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Kukah, Okoh, others; urge peaceful co-existence between Christians, Muslims

By Nkechi Onyedika-Ugoeze, Abuja   |   09 October 2016   |   1:52 am

 Mathew Hassan Kukah

Mathew Hassan Kukah

Catholic Bishop of Sokoto, Bishop Hassan Kukah has said that Nigeria is hemorrhaging badly and losing the seeds of the future, either to the crisis in North-east, motor accidents or avoidable diseases.

Kukah, who spoke at the Inter-faith peace meeting organised by the Community of Sant’Egidio in Abuja, said it is the responsibility of the government to take full responsibility for why there is no peace in Nigeria.

He said: “I don’t believe the problems of Nigeria are caused by Christians and Muslims; I think the problems are caused by lack of capacity. I think it is the capacity of those governing this country, to come to terms with what it takes to hold together an extra-ordinarily gifted people like Nigerians.

“One of the biggest challenges in Nigeria is to continue to talk of conflict between Christians and Muslims, to me, what we have is conflict of survival and there is conflict on issue of justice, opportunities. Occasionally, people might use religion, but we have a greater problem of gender, as women who constitute over 60 percent of the population are not in power or positions of authorities in the country. I think religion is not really a significant problem the country is facing.”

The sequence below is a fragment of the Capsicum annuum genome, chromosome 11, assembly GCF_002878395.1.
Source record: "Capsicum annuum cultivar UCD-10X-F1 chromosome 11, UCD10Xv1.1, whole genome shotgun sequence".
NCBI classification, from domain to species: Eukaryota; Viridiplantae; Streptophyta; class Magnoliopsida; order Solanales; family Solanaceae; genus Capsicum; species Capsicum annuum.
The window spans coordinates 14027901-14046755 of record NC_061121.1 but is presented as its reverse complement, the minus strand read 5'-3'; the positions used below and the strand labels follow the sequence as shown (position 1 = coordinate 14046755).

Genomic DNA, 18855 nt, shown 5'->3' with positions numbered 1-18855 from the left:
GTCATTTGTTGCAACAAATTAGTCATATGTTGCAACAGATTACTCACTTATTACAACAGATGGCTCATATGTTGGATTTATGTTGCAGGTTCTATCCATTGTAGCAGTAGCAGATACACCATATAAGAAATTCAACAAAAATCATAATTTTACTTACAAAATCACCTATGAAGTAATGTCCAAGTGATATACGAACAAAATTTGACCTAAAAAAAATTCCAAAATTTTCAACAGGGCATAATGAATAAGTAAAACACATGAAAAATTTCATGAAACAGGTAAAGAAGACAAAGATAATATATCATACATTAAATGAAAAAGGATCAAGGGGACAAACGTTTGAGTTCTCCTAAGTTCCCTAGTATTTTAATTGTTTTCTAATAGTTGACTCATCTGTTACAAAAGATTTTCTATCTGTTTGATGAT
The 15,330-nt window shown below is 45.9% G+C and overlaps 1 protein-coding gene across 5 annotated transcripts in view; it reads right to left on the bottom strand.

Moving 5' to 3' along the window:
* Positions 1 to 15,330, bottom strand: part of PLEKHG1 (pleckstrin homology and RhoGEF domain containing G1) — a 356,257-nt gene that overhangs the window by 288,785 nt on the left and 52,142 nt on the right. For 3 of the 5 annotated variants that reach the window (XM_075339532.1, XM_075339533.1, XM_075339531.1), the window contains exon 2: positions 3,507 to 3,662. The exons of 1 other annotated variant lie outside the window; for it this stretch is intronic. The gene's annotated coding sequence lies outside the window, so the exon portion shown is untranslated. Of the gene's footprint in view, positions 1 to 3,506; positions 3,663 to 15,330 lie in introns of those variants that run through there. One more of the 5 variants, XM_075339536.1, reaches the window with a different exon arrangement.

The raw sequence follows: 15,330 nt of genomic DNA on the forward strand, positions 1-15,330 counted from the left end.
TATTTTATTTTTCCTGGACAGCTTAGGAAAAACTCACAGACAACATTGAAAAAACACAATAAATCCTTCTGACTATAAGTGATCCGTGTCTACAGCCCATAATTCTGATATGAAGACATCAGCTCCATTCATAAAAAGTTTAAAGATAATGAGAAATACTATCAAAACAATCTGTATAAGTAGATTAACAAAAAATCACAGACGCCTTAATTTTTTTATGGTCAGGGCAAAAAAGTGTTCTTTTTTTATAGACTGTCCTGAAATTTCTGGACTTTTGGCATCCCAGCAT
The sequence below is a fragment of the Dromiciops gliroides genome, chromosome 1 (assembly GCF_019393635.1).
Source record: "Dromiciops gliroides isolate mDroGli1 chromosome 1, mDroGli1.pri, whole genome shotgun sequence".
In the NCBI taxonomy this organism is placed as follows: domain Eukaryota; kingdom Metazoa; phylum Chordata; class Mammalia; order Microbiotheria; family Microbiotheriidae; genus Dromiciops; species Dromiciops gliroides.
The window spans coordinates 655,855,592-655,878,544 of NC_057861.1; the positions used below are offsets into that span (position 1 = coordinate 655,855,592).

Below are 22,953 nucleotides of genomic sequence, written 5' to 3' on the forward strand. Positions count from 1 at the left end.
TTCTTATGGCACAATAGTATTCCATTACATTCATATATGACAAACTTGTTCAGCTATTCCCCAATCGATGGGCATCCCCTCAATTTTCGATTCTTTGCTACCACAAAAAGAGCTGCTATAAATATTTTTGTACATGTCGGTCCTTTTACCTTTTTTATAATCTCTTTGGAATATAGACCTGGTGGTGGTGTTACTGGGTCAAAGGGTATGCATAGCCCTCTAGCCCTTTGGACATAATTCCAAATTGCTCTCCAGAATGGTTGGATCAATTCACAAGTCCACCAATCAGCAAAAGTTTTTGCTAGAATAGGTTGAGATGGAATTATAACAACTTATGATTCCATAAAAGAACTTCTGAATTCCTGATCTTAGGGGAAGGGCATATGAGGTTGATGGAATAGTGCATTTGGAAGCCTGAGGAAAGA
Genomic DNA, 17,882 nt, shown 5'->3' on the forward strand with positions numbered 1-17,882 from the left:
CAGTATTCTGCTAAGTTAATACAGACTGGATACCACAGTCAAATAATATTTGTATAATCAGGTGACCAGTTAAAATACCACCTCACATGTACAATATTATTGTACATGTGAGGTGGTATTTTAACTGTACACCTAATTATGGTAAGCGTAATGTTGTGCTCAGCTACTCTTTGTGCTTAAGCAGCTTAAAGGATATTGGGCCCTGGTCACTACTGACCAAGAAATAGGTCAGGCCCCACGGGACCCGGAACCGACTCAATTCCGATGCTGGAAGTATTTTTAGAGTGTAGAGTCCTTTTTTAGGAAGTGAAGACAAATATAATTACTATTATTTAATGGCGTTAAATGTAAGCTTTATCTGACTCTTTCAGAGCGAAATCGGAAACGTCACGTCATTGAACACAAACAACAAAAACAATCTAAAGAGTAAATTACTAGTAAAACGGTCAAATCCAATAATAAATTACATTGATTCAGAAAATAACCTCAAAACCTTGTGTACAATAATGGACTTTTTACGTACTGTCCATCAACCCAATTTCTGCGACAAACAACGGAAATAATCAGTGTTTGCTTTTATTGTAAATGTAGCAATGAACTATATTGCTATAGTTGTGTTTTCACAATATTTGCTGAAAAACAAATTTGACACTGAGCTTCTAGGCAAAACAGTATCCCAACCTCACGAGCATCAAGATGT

Also, Primate of All Nigeria (Anglican Communion), Most Rev Nicholas Okoh, in his remarks, noted that dialogue between Christians and Muslims in the country must be sincere and with respect.

“We find it difficult to respect other people’s religious beliefs in Nigeria and this doesn’t build peace. We need to look critically into the issue of tribalism. We need to live in peace, love and harmony with one another.

The society today is pluralistic, so we have to work together for peace. Peace remains a prerequisite for development in any society; countries that continue in war cannot make progress, Okoh stated.

Executive Secretary, National Mosque, Abuja, Alhaji Ibrahim Jega, observed that “the issue of interfaith dialogue is well documented in the scriptures, be it the Koran or the Bible, but we have abandoned it.”

Jega underscored the need to chart a new course on how to live in unity and also promote peaceful co-existence, saying “We need to be sincere in the preaching of our two religions; Islam preaches peace, while the Bible preaches love, we should be just. Once we stick to the teachings of our religions, we will live in peace with one another.”

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Bishop Hassan Kukah

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